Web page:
The activated sludge process of the anaerobic/oxic (A/O) process has a good denitrification performance because it can make full use of the carbon source in the original sewage, and the denitrification can provide alkalinity for aerobic nitrification. The traditional constructed soil rapid infiltration (CSRI) system, on the other hand, has a poor nitrogen removal effect. Dividing the traditional CSRI system into two sections, one performs denitrification as an anoxic section, while the other performs nitrification as an aerobic section and is placed after the anoxic section. The nitrification liquid of the effluent from the aerobic section is mixed with the original wastewater and enters the anoxic section for denitrification. We expected that this would be improved by combining CSRI with a pre-denitrification step that would make full use of the carbon source in the original sewage. In a small-scale experimental model, the removal efficiencies of nitrogen, in the form of ammonium, nitrate, and total nitrogen (TN), as well as chemical oxygen demand (COD), were determined. The hydraulic load was varied, while the backflow reflux capacity was kept constant, to determine the effect on the pre-denitrification process. An average removal rate of 95.4% for NH4+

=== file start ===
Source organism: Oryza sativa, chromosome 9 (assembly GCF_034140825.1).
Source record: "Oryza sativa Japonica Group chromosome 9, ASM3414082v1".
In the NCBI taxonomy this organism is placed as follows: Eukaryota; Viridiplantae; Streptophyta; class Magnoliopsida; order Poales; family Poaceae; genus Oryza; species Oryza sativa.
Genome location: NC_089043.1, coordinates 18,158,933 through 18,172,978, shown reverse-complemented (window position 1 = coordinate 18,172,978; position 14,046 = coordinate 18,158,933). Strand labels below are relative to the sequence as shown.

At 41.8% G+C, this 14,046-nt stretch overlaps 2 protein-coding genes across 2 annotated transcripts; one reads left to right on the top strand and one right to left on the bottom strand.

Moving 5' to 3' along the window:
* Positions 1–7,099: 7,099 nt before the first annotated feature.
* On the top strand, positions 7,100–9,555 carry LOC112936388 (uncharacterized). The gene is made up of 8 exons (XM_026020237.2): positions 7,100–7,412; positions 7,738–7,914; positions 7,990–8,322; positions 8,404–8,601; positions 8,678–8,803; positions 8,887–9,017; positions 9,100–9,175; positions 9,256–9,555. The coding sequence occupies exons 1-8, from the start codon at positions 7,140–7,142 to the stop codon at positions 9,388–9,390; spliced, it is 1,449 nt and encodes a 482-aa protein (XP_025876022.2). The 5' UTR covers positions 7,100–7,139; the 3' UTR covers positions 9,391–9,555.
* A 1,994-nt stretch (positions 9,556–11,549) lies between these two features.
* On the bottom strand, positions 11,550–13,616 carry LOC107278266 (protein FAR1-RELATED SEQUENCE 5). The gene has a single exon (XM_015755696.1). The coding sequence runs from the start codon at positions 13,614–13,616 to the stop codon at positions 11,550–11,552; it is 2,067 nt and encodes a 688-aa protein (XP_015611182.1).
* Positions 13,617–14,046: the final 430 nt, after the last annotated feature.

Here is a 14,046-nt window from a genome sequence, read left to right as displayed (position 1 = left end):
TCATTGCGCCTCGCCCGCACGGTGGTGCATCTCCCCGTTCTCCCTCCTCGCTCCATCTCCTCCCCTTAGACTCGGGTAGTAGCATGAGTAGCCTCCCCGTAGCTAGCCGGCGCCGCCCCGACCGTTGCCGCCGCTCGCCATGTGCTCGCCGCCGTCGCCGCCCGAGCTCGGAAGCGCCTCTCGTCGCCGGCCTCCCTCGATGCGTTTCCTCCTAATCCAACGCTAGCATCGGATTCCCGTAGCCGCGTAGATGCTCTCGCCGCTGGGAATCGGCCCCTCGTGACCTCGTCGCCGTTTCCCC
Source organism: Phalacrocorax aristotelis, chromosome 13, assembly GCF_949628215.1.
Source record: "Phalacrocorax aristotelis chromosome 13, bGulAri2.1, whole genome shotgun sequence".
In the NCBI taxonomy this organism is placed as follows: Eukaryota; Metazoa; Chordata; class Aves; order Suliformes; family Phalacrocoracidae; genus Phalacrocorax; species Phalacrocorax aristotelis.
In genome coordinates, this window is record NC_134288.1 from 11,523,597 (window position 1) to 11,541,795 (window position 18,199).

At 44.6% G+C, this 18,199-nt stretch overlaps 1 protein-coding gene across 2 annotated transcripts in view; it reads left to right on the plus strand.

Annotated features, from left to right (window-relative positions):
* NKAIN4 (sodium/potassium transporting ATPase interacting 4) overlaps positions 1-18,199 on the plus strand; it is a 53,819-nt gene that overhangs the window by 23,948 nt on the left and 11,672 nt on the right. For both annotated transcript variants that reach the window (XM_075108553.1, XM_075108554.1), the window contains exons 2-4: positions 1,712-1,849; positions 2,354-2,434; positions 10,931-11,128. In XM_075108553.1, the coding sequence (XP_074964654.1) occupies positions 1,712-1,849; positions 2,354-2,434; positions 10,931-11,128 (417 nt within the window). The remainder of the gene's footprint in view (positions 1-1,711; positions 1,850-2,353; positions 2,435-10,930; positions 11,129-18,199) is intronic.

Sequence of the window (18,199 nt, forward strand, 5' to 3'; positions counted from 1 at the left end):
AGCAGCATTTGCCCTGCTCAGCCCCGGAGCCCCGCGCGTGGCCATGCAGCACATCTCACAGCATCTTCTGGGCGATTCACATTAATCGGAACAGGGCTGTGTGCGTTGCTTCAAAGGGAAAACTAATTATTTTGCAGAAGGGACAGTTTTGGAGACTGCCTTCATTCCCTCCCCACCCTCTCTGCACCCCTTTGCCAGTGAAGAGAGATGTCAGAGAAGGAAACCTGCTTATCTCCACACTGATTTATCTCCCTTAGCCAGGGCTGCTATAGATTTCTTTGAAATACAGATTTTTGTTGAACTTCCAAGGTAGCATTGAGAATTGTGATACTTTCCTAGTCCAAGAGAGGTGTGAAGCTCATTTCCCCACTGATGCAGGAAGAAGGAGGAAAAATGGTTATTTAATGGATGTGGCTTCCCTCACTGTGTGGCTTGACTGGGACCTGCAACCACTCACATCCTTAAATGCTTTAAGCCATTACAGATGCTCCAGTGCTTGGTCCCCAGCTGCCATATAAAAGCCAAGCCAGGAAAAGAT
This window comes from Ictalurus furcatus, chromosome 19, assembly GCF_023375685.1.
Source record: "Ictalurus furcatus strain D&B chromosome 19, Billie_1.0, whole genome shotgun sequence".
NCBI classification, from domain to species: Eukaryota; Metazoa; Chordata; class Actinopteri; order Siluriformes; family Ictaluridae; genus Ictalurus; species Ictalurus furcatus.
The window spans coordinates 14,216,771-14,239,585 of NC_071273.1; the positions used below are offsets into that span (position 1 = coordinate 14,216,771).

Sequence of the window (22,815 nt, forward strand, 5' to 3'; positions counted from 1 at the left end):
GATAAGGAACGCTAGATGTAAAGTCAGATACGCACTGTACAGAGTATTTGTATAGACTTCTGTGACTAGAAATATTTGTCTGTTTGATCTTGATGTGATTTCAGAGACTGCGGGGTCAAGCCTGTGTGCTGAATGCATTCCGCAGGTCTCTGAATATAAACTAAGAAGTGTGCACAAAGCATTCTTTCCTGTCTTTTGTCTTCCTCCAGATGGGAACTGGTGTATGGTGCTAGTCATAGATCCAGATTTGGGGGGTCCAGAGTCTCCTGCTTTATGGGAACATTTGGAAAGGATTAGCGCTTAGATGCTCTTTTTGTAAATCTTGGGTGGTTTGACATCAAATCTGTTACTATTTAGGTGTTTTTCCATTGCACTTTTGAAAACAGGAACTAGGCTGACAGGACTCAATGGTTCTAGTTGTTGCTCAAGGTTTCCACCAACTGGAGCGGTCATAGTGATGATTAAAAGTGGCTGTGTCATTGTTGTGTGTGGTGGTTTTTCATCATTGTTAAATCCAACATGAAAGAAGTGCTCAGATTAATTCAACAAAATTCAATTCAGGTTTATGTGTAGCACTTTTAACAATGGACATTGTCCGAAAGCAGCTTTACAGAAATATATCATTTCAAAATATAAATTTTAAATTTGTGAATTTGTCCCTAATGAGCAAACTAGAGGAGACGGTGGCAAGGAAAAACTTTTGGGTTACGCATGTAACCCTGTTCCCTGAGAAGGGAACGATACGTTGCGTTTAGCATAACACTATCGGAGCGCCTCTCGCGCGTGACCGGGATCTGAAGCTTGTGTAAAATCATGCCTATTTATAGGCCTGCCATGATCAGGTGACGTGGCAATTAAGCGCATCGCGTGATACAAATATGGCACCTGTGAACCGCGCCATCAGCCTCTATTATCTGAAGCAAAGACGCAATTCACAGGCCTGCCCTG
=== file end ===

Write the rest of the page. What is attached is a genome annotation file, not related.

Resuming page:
-N and 96% for COD could be obtained when a hydraulic load of 80 cm3
and a reflux ratio of 75% were applied. Under these conditions, the average removal rate of TN was 77.4%, which is much higher than what can be typically achieved with conventional CSRI systems.
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